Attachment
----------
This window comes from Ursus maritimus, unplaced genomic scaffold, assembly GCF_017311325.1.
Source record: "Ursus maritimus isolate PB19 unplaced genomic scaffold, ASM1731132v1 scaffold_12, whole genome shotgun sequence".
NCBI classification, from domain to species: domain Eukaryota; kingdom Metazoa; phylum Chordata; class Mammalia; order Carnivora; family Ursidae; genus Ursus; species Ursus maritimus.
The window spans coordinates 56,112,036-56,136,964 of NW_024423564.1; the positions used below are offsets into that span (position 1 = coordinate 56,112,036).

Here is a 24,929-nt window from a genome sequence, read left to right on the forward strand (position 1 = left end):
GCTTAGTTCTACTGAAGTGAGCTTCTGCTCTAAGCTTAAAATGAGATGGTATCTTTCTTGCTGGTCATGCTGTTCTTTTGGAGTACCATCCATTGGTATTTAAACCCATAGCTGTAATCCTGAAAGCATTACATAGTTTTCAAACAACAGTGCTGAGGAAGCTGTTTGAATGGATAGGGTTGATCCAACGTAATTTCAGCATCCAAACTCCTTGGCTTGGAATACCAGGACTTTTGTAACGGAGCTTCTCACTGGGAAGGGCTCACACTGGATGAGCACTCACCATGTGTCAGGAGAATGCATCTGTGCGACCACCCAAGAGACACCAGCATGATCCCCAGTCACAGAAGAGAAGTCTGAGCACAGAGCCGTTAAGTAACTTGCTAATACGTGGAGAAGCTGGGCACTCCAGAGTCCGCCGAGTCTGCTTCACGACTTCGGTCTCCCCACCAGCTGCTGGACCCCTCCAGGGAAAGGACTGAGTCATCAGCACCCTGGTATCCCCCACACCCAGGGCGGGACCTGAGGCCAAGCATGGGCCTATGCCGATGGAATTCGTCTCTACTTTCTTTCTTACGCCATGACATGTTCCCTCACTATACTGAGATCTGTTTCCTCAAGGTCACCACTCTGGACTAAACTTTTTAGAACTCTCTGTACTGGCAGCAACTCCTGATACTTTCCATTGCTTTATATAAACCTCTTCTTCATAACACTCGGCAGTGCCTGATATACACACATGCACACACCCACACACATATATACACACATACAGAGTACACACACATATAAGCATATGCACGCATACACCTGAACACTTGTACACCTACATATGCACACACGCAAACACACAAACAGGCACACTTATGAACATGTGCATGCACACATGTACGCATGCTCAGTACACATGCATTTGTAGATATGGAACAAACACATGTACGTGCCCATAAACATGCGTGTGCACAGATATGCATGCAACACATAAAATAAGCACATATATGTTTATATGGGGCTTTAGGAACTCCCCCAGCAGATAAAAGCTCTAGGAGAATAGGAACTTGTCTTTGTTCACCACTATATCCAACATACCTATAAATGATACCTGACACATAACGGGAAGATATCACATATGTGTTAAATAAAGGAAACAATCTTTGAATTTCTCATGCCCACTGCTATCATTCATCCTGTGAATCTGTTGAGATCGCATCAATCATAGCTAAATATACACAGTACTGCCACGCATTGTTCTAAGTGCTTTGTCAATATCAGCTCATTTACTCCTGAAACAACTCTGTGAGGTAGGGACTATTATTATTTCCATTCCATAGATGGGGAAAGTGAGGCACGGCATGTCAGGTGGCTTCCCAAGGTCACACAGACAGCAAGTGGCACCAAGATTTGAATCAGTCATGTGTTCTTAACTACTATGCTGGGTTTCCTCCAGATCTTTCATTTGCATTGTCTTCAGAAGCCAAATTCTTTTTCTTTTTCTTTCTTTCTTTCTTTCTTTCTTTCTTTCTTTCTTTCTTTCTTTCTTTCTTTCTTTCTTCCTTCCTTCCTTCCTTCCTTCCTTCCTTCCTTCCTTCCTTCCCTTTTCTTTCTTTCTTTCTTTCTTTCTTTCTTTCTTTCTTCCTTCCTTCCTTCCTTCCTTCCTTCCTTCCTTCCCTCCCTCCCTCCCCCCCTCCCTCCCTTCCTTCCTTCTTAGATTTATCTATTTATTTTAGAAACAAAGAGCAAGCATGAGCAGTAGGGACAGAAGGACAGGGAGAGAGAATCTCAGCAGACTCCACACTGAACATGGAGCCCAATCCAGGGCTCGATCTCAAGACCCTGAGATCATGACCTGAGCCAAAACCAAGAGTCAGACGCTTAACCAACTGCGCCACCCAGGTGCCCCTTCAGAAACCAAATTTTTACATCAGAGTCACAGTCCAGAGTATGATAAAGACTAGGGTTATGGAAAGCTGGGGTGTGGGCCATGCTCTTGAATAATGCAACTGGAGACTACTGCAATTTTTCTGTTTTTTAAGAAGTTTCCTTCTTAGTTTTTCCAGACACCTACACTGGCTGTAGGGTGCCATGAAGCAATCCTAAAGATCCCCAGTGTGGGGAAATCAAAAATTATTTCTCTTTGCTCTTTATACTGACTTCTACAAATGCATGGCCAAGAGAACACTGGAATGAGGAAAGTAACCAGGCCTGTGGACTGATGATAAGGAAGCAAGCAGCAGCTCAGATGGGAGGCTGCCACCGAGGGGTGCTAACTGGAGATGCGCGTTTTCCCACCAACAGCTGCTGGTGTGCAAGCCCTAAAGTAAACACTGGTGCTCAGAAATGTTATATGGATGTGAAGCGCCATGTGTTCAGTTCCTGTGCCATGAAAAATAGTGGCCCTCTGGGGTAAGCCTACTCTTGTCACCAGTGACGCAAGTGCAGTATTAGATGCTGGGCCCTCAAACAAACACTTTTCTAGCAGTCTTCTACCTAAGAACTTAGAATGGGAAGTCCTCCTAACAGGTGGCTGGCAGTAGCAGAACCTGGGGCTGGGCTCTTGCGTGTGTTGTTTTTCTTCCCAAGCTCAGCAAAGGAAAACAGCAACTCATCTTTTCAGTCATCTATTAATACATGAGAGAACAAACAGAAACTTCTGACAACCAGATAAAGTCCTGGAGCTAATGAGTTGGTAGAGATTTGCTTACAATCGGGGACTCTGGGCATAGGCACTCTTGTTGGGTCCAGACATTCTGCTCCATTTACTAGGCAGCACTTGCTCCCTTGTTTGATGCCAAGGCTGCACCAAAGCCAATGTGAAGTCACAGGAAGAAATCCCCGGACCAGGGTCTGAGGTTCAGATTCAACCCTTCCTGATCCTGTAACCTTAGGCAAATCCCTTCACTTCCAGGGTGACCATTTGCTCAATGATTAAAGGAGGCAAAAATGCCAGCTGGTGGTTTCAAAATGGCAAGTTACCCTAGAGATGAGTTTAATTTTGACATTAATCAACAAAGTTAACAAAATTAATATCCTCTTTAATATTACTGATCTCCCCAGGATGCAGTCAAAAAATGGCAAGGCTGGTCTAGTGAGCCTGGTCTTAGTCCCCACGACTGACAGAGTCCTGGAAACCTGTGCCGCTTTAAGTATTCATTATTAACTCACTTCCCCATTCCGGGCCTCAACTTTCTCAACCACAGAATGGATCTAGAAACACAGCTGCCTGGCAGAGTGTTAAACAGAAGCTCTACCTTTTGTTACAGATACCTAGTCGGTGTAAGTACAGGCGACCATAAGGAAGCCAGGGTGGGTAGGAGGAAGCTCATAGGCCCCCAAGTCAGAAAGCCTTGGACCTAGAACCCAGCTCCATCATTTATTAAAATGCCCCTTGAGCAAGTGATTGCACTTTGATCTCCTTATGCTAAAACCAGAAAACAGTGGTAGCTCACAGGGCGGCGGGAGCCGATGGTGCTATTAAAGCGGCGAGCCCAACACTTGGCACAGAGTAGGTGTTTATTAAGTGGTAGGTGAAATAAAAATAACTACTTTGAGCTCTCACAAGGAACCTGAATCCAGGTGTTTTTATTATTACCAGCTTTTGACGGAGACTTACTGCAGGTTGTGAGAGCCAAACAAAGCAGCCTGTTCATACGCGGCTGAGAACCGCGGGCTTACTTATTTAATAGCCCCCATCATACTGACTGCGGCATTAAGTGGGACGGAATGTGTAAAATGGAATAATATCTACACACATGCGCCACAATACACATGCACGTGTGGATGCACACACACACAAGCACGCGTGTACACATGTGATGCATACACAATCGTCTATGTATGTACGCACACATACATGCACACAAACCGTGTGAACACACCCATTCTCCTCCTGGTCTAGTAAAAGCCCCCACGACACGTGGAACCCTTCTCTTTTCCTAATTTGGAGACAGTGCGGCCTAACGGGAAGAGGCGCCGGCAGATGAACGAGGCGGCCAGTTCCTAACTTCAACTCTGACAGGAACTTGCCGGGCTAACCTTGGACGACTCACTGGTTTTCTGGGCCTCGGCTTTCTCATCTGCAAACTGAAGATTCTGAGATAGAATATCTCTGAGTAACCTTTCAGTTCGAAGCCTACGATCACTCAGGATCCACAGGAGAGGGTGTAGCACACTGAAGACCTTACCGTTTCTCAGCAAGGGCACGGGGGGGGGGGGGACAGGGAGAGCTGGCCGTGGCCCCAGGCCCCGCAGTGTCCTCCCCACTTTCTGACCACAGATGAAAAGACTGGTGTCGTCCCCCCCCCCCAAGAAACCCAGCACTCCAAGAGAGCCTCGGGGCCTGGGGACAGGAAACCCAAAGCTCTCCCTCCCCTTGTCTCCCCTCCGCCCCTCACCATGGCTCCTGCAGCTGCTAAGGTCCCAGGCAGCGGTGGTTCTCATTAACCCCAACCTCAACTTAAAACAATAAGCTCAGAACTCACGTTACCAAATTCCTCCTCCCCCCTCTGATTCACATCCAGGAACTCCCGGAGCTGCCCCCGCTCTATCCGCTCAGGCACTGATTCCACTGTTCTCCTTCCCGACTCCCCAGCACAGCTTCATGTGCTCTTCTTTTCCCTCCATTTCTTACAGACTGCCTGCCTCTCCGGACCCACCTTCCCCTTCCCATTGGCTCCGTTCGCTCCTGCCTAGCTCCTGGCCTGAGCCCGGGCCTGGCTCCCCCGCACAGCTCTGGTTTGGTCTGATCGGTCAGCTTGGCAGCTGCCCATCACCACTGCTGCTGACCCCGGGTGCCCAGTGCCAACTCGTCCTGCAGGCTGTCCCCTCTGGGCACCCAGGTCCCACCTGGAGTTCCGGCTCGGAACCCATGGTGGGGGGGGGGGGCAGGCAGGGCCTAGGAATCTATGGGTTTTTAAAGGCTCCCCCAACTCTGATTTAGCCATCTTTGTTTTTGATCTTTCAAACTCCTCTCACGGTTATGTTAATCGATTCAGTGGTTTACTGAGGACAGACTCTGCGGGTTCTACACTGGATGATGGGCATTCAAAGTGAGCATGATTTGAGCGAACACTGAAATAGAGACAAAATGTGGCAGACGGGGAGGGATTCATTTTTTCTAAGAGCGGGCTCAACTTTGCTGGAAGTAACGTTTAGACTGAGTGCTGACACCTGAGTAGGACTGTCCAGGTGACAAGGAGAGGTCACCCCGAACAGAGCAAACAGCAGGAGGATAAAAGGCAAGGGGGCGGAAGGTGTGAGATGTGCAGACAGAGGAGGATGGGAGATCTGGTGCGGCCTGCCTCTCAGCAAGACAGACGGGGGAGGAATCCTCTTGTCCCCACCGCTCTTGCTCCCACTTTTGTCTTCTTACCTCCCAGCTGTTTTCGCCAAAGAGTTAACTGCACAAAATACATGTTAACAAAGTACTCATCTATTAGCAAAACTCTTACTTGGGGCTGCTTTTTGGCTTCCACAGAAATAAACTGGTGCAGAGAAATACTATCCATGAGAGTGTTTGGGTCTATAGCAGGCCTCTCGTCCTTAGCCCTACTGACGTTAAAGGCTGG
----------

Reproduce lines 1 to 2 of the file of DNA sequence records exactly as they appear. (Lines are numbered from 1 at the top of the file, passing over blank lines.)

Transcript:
This window comes from Ursus maritimus, unplaced genomic scaffold, assembly GCF_017311325.1.
Source record: "Ursus maritimus isolate PB19 unplaced genomic scaffold, ASM1731132v1 scaffold_12, whole genome shotgun sequence".